Target Variables and Elicitation Variables
  • Case 1: code input parameters correspond to measurable quantities (e.g. deposition velocity)
  • Case 2: some analytical functional dependence (e.g. dispersion parameter )
  • Case 3: some numerical relationship(e.g. retention of material is modelled using a set of first-order differential equations with code input parameters)

kAB 、kAC :transfer coefficient(target variable)

Yi、Zi :retention of material in compartments, B and C(elicitation variable)

Case 2 and 3 need probabilistic inversion

example for dose coefficient
Example for Dose Coefficient
  • Metabolic model of Caesium


  • Quantile information from experts








tissue A


tissue B





  • In internal dosimetry panel, 8 experts were asked about the retention of

materials in the human body.

  • Estimate the distributions of the biological half life TBlood,TBodyA and TBodyB

from the distributions of the retention of Cs-137 in Body tissue from a unit

intake by using probabilistic inversion technique.

result of probabilistic inversion

5% 50% 95%



Biological half life TBlood (d)

5% 50% 95%

5% 50% 95%





Biological half life TBodyA (d)

Biological half life TBodyB (d)

Result of Probabilistic Inversion
  • Distributions of the target variables obtained from probabilistic inversion
  • Comparison of distributions of elicitation variables
uncertainty distribution of dose coefficients

Rank correlation coefficients extracted from the distribution among target variables





5% 50% 95%

Effective dose coefficient (Sv/Bq)

Uncertainty Distribution of Dose Coefficients

Uncertainty distributions of the biological half lives


Calculate inhalation and ingestion

dose coefficients.

ICRP metabolic models


Dosimetry data

  • Uncertainty on effective dose coefficient for Cs-137 from ingestion
oscaar calculations
OSCAAR Calculations
  • Site Data
    • A model plant is assumed to be located at a coastal site facing the Pacific Ocean.
    • Population and agricultural production data from the 1990 census
  • Source Term
oscaar calculations cont


Release start


Time before release

Sheltering zone (>10 mSv/w)

of release

3 h

Warning time

2 h

30 km


Time for



24 h

1 h

10 km

Sheltering in concrete building


Time for



Time for

Time for




Evacuation zone (>50 mSv/w)

2 h

2 h

1 h

1 h


h = 7 d

Relocation zone (>140 mSv/y)

OSCAAR Calculations (cont.)

Countermeasures Strategy

Countermeasures Timing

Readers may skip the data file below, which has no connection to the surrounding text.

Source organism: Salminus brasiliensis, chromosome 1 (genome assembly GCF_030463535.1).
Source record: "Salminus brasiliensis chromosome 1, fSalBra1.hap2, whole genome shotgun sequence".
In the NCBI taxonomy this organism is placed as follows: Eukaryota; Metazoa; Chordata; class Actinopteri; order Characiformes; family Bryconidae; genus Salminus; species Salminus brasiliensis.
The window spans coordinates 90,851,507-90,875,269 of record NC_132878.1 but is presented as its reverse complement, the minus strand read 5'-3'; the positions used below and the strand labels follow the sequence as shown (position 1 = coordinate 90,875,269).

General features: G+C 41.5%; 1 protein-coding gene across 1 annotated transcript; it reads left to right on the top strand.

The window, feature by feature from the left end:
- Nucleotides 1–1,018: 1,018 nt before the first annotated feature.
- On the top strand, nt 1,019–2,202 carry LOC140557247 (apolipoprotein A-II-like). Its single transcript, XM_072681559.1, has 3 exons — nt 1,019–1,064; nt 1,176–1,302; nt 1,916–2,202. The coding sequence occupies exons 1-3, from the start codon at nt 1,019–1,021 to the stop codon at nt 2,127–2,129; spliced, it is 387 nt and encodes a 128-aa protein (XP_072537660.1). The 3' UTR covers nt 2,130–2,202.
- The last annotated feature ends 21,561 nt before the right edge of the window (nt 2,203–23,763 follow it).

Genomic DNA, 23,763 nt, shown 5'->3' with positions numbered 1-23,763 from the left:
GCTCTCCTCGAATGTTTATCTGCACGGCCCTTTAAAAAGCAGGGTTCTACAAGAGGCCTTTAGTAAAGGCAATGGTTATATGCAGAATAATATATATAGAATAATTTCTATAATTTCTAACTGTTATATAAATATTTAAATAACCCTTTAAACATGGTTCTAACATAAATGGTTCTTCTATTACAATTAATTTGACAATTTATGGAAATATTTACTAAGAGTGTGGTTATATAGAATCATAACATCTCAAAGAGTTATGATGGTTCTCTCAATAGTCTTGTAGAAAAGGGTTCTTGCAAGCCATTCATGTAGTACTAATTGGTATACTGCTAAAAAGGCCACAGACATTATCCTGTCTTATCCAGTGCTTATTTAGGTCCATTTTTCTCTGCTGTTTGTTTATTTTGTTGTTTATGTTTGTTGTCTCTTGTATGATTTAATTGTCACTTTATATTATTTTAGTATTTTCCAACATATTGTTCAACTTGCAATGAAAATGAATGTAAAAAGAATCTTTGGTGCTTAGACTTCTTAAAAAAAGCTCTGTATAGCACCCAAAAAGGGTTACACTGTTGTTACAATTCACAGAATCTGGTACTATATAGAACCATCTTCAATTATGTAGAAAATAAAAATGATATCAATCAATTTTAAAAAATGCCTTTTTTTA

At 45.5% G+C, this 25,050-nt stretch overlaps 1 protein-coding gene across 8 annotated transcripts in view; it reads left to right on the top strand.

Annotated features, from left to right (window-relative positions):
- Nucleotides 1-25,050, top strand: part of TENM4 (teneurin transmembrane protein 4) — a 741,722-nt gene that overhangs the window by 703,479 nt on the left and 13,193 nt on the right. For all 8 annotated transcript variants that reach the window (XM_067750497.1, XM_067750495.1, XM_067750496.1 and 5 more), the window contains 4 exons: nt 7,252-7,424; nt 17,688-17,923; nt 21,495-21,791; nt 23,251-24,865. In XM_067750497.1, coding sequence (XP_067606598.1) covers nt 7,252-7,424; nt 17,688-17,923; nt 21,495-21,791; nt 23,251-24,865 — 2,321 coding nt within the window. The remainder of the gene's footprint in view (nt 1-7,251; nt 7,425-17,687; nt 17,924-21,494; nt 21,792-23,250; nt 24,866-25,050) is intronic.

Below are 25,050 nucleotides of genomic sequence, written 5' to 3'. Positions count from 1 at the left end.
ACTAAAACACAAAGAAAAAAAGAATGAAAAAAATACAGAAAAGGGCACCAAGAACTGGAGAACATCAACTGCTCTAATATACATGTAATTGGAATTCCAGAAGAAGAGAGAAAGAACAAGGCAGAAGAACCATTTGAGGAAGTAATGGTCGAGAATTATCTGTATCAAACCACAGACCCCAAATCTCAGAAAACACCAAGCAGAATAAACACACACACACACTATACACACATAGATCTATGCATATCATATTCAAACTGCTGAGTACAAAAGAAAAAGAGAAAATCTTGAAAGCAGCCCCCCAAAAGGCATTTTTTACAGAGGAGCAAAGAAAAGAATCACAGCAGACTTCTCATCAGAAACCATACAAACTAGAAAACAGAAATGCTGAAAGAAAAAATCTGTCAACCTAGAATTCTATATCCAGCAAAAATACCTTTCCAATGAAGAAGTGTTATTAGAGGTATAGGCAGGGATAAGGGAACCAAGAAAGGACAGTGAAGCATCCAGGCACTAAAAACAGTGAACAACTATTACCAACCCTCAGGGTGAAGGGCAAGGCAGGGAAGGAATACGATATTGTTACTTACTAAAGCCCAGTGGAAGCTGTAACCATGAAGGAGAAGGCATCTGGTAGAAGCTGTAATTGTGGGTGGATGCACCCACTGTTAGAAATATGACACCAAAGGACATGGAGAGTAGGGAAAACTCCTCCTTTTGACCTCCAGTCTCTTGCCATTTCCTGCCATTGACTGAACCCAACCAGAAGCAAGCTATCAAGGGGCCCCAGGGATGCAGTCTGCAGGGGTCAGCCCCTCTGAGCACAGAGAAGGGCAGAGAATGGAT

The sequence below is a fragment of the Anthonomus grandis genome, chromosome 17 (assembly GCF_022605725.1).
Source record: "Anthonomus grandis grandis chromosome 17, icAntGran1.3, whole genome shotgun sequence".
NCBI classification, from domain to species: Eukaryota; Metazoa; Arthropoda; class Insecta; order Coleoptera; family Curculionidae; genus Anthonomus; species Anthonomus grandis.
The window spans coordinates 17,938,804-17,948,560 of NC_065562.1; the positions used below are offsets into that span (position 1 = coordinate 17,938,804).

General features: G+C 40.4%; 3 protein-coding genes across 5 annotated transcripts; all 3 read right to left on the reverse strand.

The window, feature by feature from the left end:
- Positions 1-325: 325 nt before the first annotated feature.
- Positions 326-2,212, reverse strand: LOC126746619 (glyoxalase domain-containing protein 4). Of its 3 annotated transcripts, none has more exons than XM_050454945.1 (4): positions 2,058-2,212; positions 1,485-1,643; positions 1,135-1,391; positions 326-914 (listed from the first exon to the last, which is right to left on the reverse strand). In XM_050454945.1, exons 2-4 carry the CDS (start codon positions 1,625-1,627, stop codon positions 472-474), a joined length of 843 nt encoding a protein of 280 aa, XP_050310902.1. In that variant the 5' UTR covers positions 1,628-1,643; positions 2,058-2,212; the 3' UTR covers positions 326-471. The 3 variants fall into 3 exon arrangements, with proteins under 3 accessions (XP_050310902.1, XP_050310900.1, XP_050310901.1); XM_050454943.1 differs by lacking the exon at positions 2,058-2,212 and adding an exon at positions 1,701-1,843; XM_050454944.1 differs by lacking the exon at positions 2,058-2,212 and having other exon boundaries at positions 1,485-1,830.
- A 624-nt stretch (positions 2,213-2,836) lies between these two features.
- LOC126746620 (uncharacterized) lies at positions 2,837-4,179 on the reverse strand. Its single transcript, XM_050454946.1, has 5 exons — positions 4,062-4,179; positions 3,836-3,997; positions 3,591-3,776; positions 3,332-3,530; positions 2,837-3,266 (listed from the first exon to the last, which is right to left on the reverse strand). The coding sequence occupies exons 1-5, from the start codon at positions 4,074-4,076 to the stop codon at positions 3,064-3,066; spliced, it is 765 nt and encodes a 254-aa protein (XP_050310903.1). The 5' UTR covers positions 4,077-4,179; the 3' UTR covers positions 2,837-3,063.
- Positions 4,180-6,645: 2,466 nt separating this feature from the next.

uncertainty analysis procedure

M weather sequences

K parameters

N runs

Uncertainty Analysis Procedure

Subjective Uncertainty

Stochastic Uncertainty

Average Individual Risk

  • Individual risk as a function of distance : risk at x km, j th sector : population at x km, j th sector : probability of i th weather sequence
example of ccdfs for individual risk
Example of CCDFs for Individual Risk

Cumulative distribution

Probability of exceeding X

99th percentile

Average individual risk of early fatality at 1 km, X

Average individual risk of early fatality at 1 km


Uncertainty of Average Individual Risk

(Expected Values due to weather variability)

Conditional probability of cancer fatality

Conditional probability of early fatality

Distance from the site (km)

Distance from the site (km)

Ratio of 95% to mean value


Contribution of Stochastic Uncertainty(weather scenario variance)

  • Overall variance





  • Early fatality
  • Latent cancer fatality
sensitivity of early fatality
Sensitivity of Early Fatality

Number of early fatality

Average individual risk of early fatality




Distance from the site (km)

sensitivity of latent cancer fatality
Sensitivity of Latent Cancer Fatality

Number of cancer fatality

Average individual risk of cancer fatality




Distance from the site (km)

sobol sensitivity indices

Total :

First-order :

Sobol’ Sensitivity Indices
  • A model output can be decomposed into summands of different dimensions:
  • the variance of can be decomposed as:
  • Sensitivity measures can be introduced:
sobol sensitivity indices for a specific weather sequence
Sobol’ Sensitivity Indicesfor a Specific Weather Sequence

Dry weather sequence

Wet weather sequence

  • The uncertainty factors (a ratio of 95% to mean )for the expected values is less than about four for both average individual risks of early and latent cancer fatality near the site boundary.
  • The contribution of stochastic uncertainty to the overall uncertainty for average individual risk of fatality is only dominant close to the site boundary at about 20%, and that for average individual risk of cancer fatality is quite stable about less than 6% at all distances.
  • When considering the computational costs, the correlation/regression measures are useful for understanding the sensitivity of the expectation value and some percentile of the CCDFs to the input parameters.
  • For specific weather conditions, the Sobol’ method with total effect indices is effective in identifying the important input parameters.